Questioning faith in the parsha
February 19, 2011: 15 Adar I, 5771
Modern Author: Sholem Asch
KOSHI: HOW does leadership/or lack there of impact the formation of Israel’s Covenant? WHY did the golden calf happen? WHAT does the calf incident teach us about faith today?
REMEZ…Dialogue of the Centuries—Reclaiming Culture/Connection
v.1 When the people saw that Moses was so long in coming down the mountain, the people gathered against Aaron,saying to him, “Come, make us a god who shall go before us, for that man Moses who brought us up from the land of Egypt, we do not know what has happened to him.”
RASHI… “boshesh”—That is, “delayed”—an expression of lateness…[Shabbat 89a]When Moses ascended the Mountain, he told them: 40 days time and I shall be back by midday. They thought that the day of his ascent was included in the count, while he meant 40 complete days… Satan came and threw the world into chaos, giving it the appearance of darkness and gloom, as if to say, “Surely your Moses is dead…”
ABARBANEL… Why did Moses’ delay make them ask “for a god who shall lead us?” Moses was not a god.
RASHI… “asher yeyl’chu”—That is, who shall go—in the plural form. They desired many gods.
RAMBAN… RASHI’s comment to this verse is somewhat off target. In fact, this whole verse is key to understanding the episode of the golden calf…Obviously, the Israelites did not think Moses was a god. They explicitly asked for “a god who shall go before us.” What they wanted was a second Moses…
Let us make a new Moses who will guide us at God’s command; a new “man of God” You can tell this from Aaron’s excuse to Moses: “They said to me: Make us a god to lead us,”[v.23] not a god to worship.
v.2-3 And Aaron said to them: Take off the gold rings that are on the ears of your wives, your sons & daughters, and bring them to me. And all the people took off the gold
TANCHUMA…Aaron said to himself: The women and children are fond of their jewelry. Perhaps the matter will be delayed, and Moses will arrive in the meantime. But the men did not wait, they took off the gold rings and brought…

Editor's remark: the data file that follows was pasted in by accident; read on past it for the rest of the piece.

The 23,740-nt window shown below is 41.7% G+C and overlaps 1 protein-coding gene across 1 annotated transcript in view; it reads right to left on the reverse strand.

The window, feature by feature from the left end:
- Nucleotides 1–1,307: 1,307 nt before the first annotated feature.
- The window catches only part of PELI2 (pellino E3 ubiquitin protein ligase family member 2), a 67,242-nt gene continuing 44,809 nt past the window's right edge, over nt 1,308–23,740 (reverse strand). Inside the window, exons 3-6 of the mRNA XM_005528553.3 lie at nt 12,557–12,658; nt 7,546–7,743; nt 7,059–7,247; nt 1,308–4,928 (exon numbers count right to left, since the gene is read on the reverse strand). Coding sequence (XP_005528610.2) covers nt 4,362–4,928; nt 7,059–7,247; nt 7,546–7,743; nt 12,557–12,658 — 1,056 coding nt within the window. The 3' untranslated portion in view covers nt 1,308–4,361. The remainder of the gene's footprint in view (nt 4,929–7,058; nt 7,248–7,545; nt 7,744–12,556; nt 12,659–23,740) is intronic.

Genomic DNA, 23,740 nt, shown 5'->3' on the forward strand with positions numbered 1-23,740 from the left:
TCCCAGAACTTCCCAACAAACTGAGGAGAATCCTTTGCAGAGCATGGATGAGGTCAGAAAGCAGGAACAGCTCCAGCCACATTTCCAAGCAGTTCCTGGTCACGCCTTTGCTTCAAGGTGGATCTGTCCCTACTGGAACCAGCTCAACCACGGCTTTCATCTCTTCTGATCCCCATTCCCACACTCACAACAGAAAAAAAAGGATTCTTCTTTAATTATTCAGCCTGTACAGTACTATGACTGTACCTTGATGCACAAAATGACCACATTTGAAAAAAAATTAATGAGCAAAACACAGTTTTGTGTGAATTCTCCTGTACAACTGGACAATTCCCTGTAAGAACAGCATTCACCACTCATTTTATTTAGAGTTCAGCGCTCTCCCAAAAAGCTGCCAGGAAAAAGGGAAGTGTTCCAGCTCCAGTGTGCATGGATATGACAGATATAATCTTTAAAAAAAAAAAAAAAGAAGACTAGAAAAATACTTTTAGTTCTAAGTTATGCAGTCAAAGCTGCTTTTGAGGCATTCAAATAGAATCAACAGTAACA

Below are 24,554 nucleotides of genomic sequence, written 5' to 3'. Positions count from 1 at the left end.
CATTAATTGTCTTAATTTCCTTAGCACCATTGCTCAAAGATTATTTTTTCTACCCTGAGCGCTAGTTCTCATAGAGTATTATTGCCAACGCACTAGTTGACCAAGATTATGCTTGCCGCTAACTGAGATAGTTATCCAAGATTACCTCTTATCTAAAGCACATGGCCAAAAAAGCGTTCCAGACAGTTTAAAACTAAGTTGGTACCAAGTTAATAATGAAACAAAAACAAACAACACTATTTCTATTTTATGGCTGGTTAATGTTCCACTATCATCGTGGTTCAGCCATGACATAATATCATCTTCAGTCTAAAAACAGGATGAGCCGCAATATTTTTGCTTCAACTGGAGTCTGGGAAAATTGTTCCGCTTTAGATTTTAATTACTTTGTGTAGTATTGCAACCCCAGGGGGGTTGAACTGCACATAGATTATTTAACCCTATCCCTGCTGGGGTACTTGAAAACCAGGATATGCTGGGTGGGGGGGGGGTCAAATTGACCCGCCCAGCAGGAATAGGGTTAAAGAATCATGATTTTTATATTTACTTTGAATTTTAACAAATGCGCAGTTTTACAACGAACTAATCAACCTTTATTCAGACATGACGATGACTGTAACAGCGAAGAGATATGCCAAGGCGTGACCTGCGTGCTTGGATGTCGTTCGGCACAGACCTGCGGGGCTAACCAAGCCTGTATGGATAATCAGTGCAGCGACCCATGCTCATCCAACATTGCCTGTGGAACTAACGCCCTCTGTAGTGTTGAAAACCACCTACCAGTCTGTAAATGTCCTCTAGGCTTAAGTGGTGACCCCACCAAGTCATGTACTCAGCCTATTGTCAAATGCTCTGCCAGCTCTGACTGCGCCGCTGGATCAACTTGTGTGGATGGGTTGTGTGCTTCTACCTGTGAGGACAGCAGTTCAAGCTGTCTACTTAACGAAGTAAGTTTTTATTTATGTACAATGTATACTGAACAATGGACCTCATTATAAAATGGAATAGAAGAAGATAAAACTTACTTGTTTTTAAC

BeCHOR SHOR…Aaron went along because he thought: If I suggest that they make Caleb or Nachshon or someone like that the leader, when Moses returns he will not give up power. And Moses wouldn’t like it if I suggest myself.
v.4 This he took from them and cast in a mold and made it into a molten calf. And they exclaimed: This is your god, O Israel, who brought you up from Egypt!
RASHI… Once he threw it into the furnace, the wizards of the mixed multitude turned it into a calf by magic.
AVRAHAM ben HaRAMBAM…I have a tradition from my father and teacher of blessed memory that this was because, even now, they still held fast to their astrological beliefs, convinced that they left Egypt under the zodiacal sign of the bull—and that their destiny was so governed.
RALBAG…But not a lamb, so as to keep them from returning to the corrupt religion from which they had escaped. Since Taurus follows Aries, Aaron was clever enough to choose a calf instead.
BeCHOR SHOR…Literally, “your gods” a plurality, perhaps referring to the calf & Aaron, thinking he’d lead.
v.5 When Aaron saw this, he built an altar before it and said:” Tomorrow shall be a Festival to the Lord.”
RASHI… Aaron was certain it would be a Festival unto the Lord—that Moses would return the next day.
RALBAG…To keep control of the situation, in the guise of an idolatrous priest, he built an altar.
VaYIKRA RABBAH…Aaron saw many things. He saw his nephew Hur murdered for rebuking them. We know this from the phrase Vayiven mizbe’ach l’fanav, which he read to say VaYaven mi-zavu’ach l’fanav. He saw that he too would be killed if he resisted. He also “saw” that it would be better if the infamy of this sin were attached to him rather than to the Israelites
v.6 Early next day, the people offered burnt offerings and brought sacrifices of well-being; they sat to eat and drink, and then rose up to dance.
MUNK… Aaron’s pure intentions are given prominence by our Sages…In reality, though, despite his best intentions, he did participate in an act which contributed to the spiritual deterioration of the people.
…Aaron could never erase from his conscience the recollection of that scene when the calf was worshipped. And on the day of the Tabernacle’s inauguration he approached the altar with trembling, for the sight of its horns brought back memories of the calf. Moses had to bolster his spirit with words of encouragement [RASHI-Lev 9:7] before he consented to carry out his office as kohen gadol.